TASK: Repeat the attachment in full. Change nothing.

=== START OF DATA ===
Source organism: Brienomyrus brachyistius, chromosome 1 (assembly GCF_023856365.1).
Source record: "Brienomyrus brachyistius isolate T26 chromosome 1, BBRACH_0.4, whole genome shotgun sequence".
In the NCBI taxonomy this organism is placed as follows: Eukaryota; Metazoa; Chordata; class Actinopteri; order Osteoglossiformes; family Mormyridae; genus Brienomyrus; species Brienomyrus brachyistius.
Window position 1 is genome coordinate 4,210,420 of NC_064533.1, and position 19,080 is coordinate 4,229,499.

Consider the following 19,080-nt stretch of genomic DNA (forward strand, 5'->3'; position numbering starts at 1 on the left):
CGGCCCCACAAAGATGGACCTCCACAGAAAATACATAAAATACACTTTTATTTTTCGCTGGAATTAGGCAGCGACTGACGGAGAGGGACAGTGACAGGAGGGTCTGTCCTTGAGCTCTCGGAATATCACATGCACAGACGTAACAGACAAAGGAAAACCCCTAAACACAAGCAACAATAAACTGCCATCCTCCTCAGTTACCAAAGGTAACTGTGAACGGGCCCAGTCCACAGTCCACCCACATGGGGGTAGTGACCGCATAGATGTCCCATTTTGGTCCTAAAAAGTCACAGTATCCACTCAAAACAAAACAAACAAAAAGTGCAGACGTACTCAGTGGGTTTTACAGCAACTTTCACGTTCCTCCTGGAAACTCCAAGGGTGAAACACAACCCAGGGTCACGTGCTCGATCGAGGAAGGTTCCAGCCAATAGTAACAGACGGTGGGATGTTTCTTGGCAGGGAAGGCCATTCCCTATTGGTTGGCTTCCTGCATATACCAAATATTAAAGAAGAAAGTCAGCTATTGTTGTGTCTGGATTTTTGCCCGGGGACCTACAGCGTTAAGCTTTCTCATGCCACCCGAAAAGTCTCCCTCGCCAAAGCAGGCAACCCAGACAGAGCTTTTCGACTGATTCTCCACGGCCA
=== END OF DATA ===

Source organism: Brienomyrus brachyistius, chromosome 1 (assembly GCF_023856365.1).
Source record: "Brienomyrus brachyistius isolate T26 chromosome 1, BBRACH_0.4, whole genome shotgun sequence".
In the NCBI taxonomy this organism is placed as follows: Eukaryota; Metazoa; Chordata; class Actinopteri; order Osteoglossiformes; family Mormyridae; genus Brienomyrus; species Brienomyrus brachyistius.
Window position 1 is genome coordinate 4,210,420 of NC_064533.1, and position 19,080 is coordinate 4,229,499.

Consider the following 19,080-nt stretch of genomic DNA (forward strand, 5'->3'; position numbering starts at 1 on the left):
CGGCCCCACAAAGATGGACCTCCACAGAAAATACATAAAATACACTTTTATTTTTCGCTGGAATTAGGCAGCGACTGACGGAGAGGGACAGTGACAGGAGGGTCTGTCCTTGAGCTCTCGGAATATCACATGCACAGACGTAACAGACAAAGGAAAACCCCTAAACACAAGCAACAATAAACTGCCATCCTCCTCAGTTACCAAAGGTAACTGTGAACGGGCCCAGTCCACAGTCCACCCACATGGGGGTAGTGACCGCATAGATGTCCCATTTTGGTCCTAAAAAGTCACAGTATCCACTCAAAACAAAACAAACAAAAAGTGCAGACGTACTCAGTGGGTTTTACAGCAACTTTCACGTTCCTCCTGGAAACTCCAAGGGTGAAACACAACCCAGGGTCACGTGCTCGATCGAGGAAGGTTCCAGCCAATAGTAACAGACGGTGGGATGTTTCTTGGCAGGGAAGGCCATTCCCTATTGGTTGGCTTCCTGCATATACCAAATATTAAAGAAGAAAGTCAGCTATTGTTGTGTCTGGATTTTTGCCCGGGGACCTACAGCGTTAAGCTTTCTCATGCCACCCGAAAAGTCTCCCTCGCCAAAGCAGGCAACCCAGACAGAGCTTTTCGACTGATTCTCCACGGCCA